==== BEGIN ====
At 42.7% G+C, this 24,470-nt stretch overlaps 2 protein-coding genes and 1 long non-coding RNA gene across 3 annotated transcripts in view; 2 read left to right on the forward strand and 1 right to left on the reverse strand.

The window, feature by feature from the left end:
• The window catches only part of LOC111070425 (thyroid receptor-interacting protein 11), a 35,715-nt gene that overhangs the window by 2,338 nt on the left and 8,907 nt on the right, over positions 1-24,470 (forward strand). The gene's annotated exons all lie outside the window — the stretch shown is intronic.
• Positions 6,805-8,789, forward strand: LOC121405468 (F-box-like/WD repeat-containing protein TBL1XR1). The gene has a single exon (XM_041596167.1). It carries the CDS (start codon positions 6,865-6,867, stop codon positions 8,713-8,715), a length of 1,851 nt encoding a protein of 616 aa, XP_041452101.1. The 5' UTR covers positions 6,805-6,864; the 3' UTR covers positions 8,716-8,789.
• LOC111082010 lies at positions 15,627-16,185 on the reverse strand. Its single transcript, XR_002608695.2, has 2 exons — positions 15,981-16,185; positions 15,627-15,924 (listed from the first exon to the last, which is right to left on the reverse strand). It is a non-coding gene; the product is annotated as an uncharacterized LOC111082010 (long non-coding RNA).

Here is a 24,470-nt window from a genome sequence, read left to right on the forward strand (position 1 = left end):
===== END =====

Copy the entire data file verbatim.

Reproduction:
At 42.7% G+C, this 24,470-nt stretch overlaps 2 protein-coding genes and 1 long non-coding RNA gene across 3 annotated transcripts in view; 2 read left to right on the forward strand and 1 right to left on the reverse strand.

The window, feature by feature from the left end:
• The window catches only part of LOC111070425 (thyroid receptor-interacting protein 11), a 35,715-nt gene that overhangs the window by 2,338 nt on the left and 8,907 nt on the right, over positions 1-24,470 (forward strand). The gene's annotated exons all lie outside the window — the stretch shown is intronic.
• Positions 6,805-8,789, forward strand: LOC121405468 (F-box-like/WD repeat-containing protein TBL1XR1). The gene has a single exon (XM_041596167.1). It carries the CDS (start codon positions 6,865-6,867, stop codon positions 8,713-8,715), a length of 1,851 nt encoding a protein of 616 aa, XP_041452101.1. The 5' UTR covers positions 6,805-6,864; the 3' UTR covers positions 8,716-8,789.
• LOC111082010 lies at positions 15,627-16,185 on the reverse strand. Its single transcript, XR_002608695.2, has 2 exons — positions 15,981-16,185; positions 15,627-15,924 (listed from the first exon to the last, which is right to left on the reverse strand). It is a non-coding gene; the product is annotated as an uncharacterized LOC111082010 (long non-coding RNA).

Here is a 24,470-nt window from a genome sequence, read left to right on the forward strand (position 1 = left end):